Announcements: Notion of War in Contemporary International Law Panel; NUS Centre for International Law Research Position; Spanish International Legal Podcast; CfP Netherlands Yearbook of International Law; Fragmentation of International Lawyers Lecture

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1. The Relevance of the Notion of War in Contemporary International Law Online Panel. The International Law at Westminster research cluster is hosting an online panel on “The Relevance of the Notion of War in Contemporary International Law” on 16 December. Presentations will be given by Professor Andrew Clapham (Graduate Institute of International and Development Studies, Geneva), Professor Alejandro Chehtman (Universidad Torcuato Di Tella, Buenos Aires), Professor Heike Krieger (Freie Universität, Berlin), and Professor Naz Modirzadeh (Harvard Law School). Dr Marco Longobardo (University of Westminster) will chair the event. More information and free registration are available here.

2. NUS Centre for International Law Research Position: Research Associate/Assistant (Investment Law and Policy). The NUS Centre for International Law (CIL) is accepting applications for the position above. The position is for a new research project on investment law and policy at CIL. This project will focus on law and policy of international investment treaties, including in connection with CIL’s position as an official observer in UNCITRAL Working Group III.  Applications are assessed on a rolling basis. Full details of the position and application procedure are available here. For further information on the focus area including events, activities and publications, please see here.

3. Hablemos de Derecho Internacional (HDI) – The International Legal Podcast (Spanish). HDI recently added the following episodes in Spanish: Dr.Paulo Botta – Conflicto Israel-Palestino:Colisión del Pasado Presente y Futuro (Premium); TenienteCoronel de Artillería M. Gonzáles Hernández – ¿Cuál ha sido el papel de lareligión en el conflicto Palestino-Israelí?; Dr. Salem Hikmat Nasser – La Pregunta sobre Palestina a través del Derecho Internacional (Premium); Prof. Francesco Sindico – El Derecho Internacional en Asistencia del Clima; and, Dra. Rojas Corradi – La Ciencia detrás de la Crisis del Cambio Climático. The podcast is available on the main platforms: SpotifyApple PodcastsGoogle Podcasts, or through other podcast applications by searching “Hablemos de Derecho Internacional”. Updated information about the guests and episodes can be found on the new website or on HDI’s social media accounts: LinkedInTwitterInstagramFacebook, and Youtube.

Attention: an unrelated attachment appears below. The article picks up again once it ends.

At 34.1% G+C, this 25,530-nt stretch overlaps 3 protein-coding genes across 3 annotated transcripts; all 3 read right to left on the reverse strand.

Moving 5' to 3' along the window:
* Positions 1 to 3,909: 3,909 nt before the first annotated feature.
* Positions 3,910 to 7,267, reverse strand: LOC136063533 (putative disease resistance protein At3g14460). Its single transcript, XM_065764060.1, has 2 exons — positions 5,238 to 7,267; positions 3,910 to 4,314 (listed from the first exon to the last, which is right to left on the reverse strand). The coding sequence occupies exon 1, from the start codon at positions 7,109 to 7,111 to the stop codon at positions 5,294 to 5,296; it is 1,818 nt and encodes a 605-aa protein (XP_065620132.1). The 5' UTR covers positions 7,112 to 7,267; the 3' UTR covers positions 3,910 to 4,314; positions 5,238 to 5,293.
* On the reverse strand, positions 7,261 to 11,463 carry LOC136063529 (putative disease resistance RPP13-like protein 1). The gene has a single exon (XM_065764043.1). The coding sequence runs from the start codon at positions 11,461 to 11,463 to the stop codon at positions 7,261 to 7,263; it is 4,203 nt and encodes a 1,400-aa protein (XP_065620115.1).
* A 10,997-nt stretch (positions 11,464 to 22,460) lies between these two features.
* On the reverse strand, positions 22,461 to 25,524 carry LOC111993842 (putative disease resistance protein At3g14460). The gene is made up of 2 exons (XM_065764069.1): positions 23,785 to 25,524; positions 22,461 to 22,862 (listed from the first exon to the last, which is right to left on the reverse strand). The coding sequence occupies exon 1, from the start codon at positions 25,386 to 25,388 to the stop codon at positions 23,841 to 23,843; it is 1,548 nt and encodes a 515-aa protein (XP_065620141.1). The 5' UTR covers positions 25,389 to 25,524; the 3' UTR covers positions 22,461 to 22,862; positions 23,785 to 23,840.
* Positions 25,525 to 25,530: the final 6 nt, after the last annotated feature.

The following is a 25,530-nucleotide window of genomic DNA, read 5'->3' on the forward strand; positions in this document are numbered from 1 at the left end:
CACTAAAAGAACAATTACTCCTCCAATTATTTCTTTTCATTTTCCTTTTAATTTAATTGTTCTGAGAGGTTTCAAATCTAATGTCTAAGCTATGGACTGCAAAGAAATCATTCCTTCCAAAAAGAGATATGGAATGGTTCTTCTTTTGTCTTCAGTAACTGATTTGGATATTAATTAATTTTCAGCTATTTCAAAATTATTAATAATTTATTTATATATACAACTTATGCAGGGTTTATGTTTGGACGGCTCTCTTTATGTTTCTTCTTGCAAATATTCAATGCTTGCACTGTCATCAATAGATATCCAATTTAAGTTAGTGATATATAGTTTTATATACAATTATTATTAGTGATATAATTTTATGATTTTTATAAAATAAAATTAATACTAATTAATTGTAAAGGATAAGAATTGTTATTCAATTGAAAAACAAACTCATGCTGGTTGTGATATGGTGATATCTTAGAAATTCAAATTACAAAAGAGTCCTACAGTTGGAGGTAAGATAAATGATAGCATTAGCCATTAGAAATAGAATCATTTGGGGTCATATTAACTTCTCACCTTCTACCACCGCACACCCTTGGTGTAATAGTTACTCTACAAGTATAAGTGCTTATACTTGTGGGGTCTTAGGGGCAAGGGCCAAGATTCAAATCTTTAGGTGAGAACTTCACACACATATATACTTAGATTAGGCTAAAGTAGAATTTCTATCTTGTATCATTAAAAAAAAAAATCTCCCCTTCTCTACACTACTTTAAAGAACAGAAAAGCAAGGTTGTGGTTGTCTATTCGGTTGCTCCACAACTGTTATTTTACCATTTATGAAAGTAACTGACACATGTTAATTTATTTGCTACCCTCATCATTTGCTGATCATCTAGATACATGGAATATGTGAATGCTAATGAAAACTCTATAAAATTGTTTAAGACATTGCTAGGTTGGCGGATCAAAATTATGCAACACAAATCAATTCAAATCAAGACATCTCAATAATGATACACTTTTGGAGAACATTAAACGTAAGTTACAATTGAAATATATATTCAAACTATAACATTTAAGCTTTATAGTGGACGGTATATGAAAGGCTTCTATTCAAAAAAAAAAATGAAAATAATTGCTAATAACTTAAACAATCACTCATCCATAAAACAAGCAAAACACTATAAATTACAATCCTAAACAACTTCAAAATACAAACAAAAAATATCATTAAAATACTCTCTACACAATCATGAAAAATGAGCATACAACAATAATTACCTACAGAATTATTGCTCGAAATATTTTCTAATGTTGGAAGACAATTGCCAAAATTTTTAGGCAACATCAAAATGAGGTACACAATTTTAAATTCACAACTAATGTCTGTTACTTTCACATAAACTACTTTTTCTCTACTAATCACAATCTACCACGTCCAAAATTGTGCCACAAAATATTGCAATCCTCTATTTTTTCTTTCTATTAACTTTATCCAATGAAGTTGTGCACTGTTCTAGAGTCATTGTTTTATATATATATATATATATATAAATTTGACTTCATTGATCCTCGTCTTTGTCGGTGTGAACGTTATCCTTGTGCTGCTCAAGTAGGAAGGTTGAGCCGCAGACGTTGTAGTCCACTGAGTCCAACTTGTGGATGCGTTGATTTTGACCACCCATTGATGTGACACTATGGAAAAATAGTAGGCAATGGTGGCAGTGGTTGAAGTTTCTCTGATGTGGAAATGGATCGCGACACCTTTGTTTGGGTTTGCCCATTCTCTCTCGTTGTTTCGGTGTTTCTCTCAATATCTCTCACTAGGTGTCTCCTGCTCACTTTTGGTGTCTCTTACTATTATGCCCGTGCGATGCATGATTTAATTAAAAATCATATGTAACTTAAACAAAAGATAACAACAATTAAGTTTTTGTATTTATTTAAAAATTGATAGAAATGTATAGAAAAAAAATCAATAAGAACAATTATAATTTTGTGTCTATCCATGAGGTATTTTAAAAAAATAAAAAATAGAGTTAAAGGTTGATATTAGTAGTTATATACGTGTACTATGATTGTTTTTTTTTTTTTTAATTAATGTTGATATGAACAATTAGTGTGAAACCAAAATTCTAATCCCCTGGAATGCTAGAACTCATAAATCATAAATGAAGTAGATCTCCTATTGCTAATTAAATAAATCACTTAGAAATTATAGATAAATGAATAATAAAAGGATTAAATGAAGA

4. Call for Papers: Netherlands Yearbook of International Law Vol. 52 (2021). The Netherlands Yearbook of International Law invites contributions for its next volume on “A Greener International Law: International Legal Responses to the Global Environmental Crisis”. Authors are invited to submit an an abstract (max. 500 words) on one of the listed themes and a short C.V. (including affiliations and principal publications) to Daniëlla Dam-de Jong (d.a.dam {at} law.leidenuniv(.)nl) and Fabian Amtenbrink (amtenbrink {at} law.eur(.)nl) with the subject line “NYIL Vol. 52”. The deadline for submitting abstracts is 1 December 2021. Selected authors will be informed by 24 December 2021. The deadline for submitting full contributions is 29 April 2022. They are interested in: (1) conceptual papers about what it means to translate environmental concerns into other legal vocabularies; (2) papers considering approaches to the greening phenomenon (focusing on underlying concepts such as ecocentrism); (3) papers that describe and evaluate how the greening phenomenon takes shape in specific areas of international/ transnational/ regional law; and (4) papers that address opportunities and constraints related to the greening phenomenon in international law.  

5. AUC Law Department Lecture Series: The Fragmentation of International Lawyers. This lecture, forming part of the AUC Law Department Lecture Series, will be online on 17 November at 6pm Cairo time, and will be given by Jason Beckett. The open zoom link is here. Jason will explore the idea that  the lack of materiality in PIL engenders an unbearable mass of “legally cognizable materials”, huddled indiscriminately together; and not subject to any authoritative ranking or evaluation. Thus we have no right to expect our analyses to lead to coherent results. PIL is not actually a thing, but a conflictual mass of discrete communities. Each with its own standards for norm-recognition, interpretation, and competent legal argument. He will reflect on the simple existence of these chaotically co-existing communities in PIL; particularly in light of its lack of material existence or effect.

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